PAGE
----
At the intersection between industrial relations and corporate governance - i.e. corporate board worker representation - this paper applies three perspectives from the industrial relations literature (unitary, pluralist, and egoist) on changes in directors’ perceptions over time. Empirically, a longitudinal survey (1999-2014), filled out by both shareholder- and worker-elected directors in the largest listed Swedish corporations, is utilized to map differences and similarities between the two director populations regarding the degree to which the directors display pluralistic, unitarian or egoistic assumptions. The findings indicate differences between the two categories of directors than employee elected regarding the egoistic assumptions. Shareholder elected directors expose such assumptions to a significantly higher degree than worker-elected directors However, the assumptions that gain the highest means for both categories of directors are the ones connected to the unitary perspective. This leads to the conclusion that differences between worker-elected directors and shareholder elected directors regards the allocation of value added of the firm rather than how this value added has been created. The paper contributes to the industrial relations literature by linking perspectives on industrial relations, often understood as incommensurable, by considering a longitudinal development in perceptions among relevant actors participating in corporate boards. The paper also contributes to corporate governance understanding of how the institution worker-elected directors interact with the board mechanism.

National Category
Business Administration
Identifiers
urn:nbn:se:hj:diva-48166 (URN)
Conference
WINIR Conference 2019, 19-22 September, Lund University
Available from: 2020-04-21 Created: 2020-04-21 Last updated: 2020-04-21Bibliographically approved
Jonnergård, K. & Larsson Olaison, U. (2018). Does regulation matter? An empirical study of voluntary and mandatory CSR-reporting. In: : . Paper presented at 30th SASE Annual Meeting, June 23-25, 2018, Kyoto, Japan.
Open this publication in new window or tab >>Does regulation matter? An empirical study of voluntary and mandatory CSR-reporting
2018 (English)Conference paper, Oral presentation with published abstract (Refereed)
National Category
Business Administration
Identifiers
urn:nbn:se:hj:diva-46532 (URN)
Conference
30th SASE Annual Meeting, June 23-25, 2018, Kyoto, Japan
Available from: 2019-10-11 Created: 2019-10-11 Last updated: 2019-10-11Bibliographically approved
Jonnergård, K. & Larsson Olaison, U. (2018). Does regulation matter? An small-sizestudy of voluntary and mandatory CSR-reporting. In: : . Paper presented at Nordic Accounting Conference 2018, 15-16 November 2018, Copenhagen, Denmark.
Open this publication in new window or tab >>Does regulation matter? An small-sizestudy of voluntary and mandatory CSR-reporting
2018 (English)Conference paper, Oral presentation with published abstract (Refereed)
National Category
Business Administration
Identifiers
urn:nbn:se:hj:diva-46525 (URN)
Conference
Nordic Accounting Conference 2018, 15-16 November 2018, Copenhagen, Denmark
Available from: 2019-10-10 Created: 2019-10-10 Last updated: 2019-10-10Bibliographically approved
Jonnergård, K. & Larsson Olaison, U. (2018). Doxa of shareholders and owners: on the threshold of financialization. Accounting, Economics, and Law: A Convivium, 8(3), Article ID 20160011.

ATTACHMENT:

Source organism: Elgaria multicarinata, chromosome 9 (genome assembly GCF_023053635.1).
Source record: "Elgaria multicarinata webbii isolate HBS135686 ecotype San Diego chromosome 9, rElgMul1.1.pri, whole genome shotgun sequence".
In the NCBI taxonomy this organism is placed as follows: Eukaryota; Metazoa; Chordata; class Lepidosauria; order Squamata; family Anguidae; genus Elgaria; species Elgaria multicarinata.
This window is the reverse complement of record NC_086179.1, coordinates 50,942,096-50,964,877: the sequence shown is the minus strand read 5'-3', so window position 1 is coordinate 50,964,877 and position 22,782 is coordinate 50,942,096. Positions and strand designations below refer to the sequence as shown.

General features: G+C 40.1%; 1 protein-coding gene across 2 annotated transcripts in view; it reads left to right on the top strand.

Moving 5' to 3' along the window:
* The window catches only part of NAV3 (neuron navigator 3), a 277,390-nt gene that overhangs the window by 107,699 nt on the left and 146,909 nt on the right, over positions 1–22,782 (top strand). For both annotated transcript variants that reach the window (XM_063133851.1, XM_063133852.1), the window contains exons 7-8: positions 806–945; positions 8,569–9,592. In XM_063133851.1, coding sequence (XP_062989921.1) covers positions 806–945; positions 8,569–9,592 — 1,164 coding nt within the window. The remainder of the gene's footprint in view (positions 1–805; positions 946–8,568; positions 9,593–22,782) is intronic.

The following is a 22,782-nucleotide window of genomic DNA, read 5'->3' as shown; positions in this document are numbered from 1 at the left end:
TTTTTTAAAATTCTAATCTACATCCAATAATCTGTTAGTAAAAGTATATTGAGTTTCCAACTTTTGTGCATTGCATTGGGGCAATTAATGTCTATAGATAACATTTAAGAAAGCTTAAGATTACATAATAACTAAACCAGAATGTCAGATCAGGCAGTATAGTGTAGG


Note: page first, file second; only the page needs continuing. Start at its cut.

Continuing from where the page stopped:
Open this publication in new window or tab >>Doxa of shareholders and owners: on the threshold of financialization
2018 (English)In: Accounting, Economics, and Law: A Convivium, ISSN 2194-6051, E-ISSN 2152-2820, Vol. 8, no 3, article id 20160011Article in journal (Refereed) Published
Abstract [en]

Following financialization, there has emerged an understanding of what it implies to be a shareholder based on the shareholder value perception. However, as this shareholder value perception spreads internationally, it clashes with traditional perceptions. In this paper, we apply the language developed by Bourdieu to a Swedish public debate on equal treatment of shareholders in connection with the reform of the Swedish market for corporate control. Using Bourdieu’s conceptual framework, we describe how a global development interacts with the persistence of national practices. We conclude that in Sweden, local institutional investors have allied themselves with international institutional investors to enhance their positions in the restricted field of Swedish corporate control. Shareholder value is then used by these local actors as an argument to strengthen their position. At the same time, some of the controlling shareholders depart from their traditional position as industrial entrepreneurs and embrace a more financial approach to ownership, thereby altering both the power constellations and the capital, in Bourdieu’s sense, of the field.

Place, publisher, year, edition, pages
Walter de Gruyter, 2018
Keywords
Shareholder value, Financialization, Corporate governance, Sweden, Market for corporate control
National Category
Business Administration
Research subject
Economy, Business administration
Identifiers
urn:nbn:se:hj:diva-46342 (URN)10.1515/ael-2016-0011 (DOI)000451097600004 ()2-s2.0-85058519275 (Scopus ID)
Funder
The Jan Wallander and Tom Hedelius Foundation, P007-0144:1
Available from: 2019-09-25 Created: 2019-09-25 Last updated: 2019-09-25Bibliographically approved
Jansson, A., Jonnergård, K., Larsson Olaison, U. & Stafsudd, A. (2018). Financialization of a coordinated market economy: a longitudinal study. In: : . Paper presented at 30th SASE Annual Meeting, June 23-25, 2018, Kyoto, Japan.
Open this publication in new window or tab >>Financialization of a coordinated market economy: a longitudinal study
2018 (English)Conference paper, Oral presentation with published abstract (Refereed)
National Category
Business Administration
Identifiers
urn:nbn:se:hj:diva-46531 (URN)
Conference
30th SASE Annual Meeting, June 23-25, 2018, Kyoto, Japan
Available from: 2019-10-11 Created: 2019-10-11 Last updated: 2020-10-02Bibliographically approved
Organisations
Identifiers
ORCID iD: ORCID iD iconorcid.org/0000-0003-4961-1569

Search in DiVA

Show all publications